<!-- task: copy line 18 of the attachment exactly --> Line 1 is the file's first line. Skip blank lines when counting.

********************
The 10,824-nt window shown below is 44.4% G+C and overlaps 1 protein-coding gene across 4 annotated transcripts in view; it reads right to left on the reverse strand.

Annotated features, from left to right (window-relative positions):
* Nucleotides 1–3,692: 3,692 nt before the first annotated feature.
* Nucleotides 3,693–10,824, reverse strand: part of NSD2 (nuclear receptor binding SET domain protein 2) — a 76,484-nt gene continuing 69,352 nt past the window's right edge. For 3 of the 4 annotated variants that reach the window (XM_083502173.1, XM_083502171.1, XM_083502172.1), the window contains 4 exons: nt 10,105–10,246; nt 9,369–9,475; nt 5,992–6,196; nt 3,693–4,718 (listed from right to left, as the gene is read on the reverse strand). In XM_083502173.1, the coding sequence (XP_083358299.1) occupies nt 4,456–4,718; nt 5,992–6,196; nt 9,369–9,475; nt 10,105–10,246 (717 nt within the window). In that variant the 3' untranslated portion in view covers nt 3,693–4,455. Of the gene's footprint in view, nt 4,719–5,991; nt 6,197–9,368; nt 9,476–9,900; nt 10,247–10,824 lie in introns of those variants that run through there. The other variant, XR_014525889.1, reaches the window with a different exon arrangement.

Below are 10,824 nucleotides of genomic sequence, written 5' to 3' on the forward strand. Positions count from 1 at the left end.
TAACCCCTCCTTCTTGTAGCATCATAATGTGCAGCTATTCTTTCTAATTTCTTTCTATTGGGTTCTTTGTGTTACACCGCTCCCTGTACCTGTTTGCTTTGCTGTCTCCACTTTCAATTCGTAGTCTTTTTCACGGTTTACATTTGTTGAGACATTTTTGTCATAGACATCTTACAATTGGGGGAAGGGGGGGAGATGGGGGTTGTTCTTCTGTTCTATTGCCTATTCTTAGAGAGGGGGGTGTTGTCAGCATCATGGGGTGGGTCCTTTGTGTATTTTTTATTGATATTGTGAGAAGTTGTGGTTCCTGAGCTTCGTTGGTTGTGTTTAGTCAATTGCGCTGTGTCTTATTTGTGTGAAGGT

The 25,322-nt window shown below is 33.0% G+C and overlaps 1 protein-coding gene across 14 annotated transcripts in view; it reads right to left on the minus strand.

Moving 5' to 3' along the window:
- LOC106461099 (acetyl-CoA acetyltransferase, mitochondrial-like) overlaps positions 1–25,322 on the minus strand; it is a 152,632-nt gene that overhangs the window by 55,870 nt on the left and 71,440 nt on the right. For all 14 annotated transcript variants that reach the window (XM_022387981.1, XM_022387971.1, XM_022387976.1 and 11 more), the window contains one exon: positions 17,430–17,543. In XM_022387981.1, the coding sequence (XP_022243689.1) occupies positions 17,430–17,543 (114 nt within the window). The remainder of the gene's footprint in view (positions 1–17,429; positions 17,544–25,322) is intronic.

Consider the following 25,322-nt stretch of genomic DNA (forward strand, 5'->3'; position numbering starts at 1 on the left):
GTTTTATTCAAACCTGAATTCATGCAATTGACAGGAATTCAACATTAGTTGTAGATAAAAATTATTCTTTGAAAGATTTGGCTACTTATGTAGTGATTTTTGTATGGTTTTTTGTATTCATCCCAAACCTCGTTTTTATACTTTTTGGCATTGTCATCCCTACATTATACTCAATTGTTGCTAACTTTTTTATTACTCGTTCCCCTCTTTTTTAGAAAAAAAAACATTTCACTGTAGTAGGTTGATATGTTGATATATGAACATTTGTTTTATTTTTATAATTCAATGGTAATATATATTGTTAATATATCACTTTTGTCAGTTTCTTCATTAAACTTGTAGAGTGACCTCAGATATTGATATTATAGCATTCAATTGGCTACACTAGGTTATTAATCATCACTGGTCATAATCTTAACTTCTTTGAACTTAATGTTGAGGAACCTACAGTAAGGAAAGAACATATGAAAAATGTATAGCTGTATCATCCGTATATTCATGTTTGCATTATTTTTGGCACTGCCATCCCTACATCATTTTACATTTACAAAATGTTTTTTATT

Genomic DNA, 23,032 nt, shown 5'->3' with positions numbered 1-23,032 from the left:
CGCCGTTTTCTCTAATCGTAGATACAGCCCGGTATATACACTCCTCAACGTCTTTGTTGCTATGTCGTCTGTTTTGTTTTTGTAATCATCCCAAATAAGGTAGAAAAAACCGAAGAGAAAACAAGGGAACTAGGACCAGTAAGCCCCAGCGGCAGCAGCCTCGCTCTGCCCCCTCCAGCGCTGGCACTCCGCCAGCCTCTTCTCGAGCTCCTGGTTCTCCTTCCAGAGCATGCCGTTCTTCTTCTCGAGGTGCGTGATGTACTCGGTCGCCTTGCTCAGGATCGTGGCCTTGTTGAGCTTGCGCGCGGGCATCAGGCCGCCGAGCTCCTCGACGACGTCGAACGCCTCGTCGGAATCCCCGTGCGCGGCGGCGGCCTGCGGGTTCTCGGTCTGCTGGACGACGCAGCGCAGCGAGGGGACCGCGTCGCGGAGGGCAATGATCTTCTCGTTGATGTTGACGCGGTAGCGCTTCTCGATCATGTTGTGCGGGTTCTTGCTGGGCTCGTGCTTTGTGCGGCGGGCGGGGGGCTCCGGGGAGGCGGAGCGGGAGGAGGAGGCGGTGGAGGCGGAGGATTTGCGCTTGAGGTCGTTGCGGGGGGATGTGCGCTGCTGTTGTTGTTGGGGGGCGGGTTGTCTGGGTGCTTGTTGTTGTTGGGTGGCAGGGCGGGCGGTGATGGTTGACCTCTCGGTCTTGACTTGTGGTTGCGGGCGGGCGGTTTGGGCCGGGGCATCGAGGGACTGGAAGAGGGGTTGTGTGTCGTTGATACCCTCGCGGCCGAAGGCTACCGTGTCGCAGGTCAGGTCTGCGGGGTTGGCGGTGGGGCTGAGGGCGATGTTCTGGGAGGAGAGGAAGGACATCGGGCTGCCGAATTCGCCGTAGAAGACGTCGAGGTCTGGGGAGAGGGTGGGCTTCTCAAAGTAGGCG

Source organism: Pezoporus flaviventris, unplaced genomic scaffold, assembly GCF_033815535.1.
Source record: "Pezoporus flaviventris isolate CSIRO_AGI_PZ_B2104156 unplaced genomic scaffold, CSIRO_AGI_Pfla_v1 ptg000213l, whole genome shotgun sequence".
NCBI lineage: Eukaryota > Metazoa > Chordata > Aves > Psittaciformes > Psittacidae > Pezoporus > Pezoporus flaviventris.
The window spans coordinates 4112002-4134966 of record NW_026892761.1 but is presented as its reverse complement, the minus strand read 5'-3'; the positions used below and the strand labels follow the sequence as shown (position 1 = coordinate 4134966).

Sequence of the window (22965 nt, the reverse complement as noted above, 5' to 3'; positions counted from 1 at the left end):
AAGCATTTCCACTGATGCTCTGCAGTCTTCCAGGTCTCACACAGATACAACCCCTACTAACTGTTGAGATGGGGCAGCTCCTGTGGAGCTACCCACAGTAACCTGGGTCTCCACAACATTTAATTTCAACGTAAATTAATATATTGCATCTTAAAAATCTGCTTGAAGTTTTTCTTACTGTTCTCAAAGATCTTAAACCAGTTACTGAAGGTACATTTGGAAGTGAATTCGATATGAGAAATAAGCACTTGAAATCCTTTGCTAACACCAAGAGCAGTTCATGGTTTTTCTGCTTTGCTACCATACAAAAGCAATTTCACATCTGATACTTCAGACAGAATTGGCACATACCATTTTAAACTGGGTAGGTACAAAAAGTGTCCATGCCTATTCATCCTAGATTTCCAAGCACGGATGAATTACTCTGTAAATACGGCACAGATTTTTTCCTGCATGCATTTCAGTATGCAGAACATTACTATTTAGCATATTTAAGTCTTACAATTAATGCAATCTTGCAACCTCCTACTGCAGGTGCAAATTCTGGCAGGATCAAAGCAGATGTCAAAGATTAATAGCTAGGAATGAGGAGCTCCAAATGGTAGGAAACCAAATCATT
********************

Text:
Sequence of the window (22965 nt, the reverse complement as noted above, 5' to 3'; positions counted from 1 at the left end):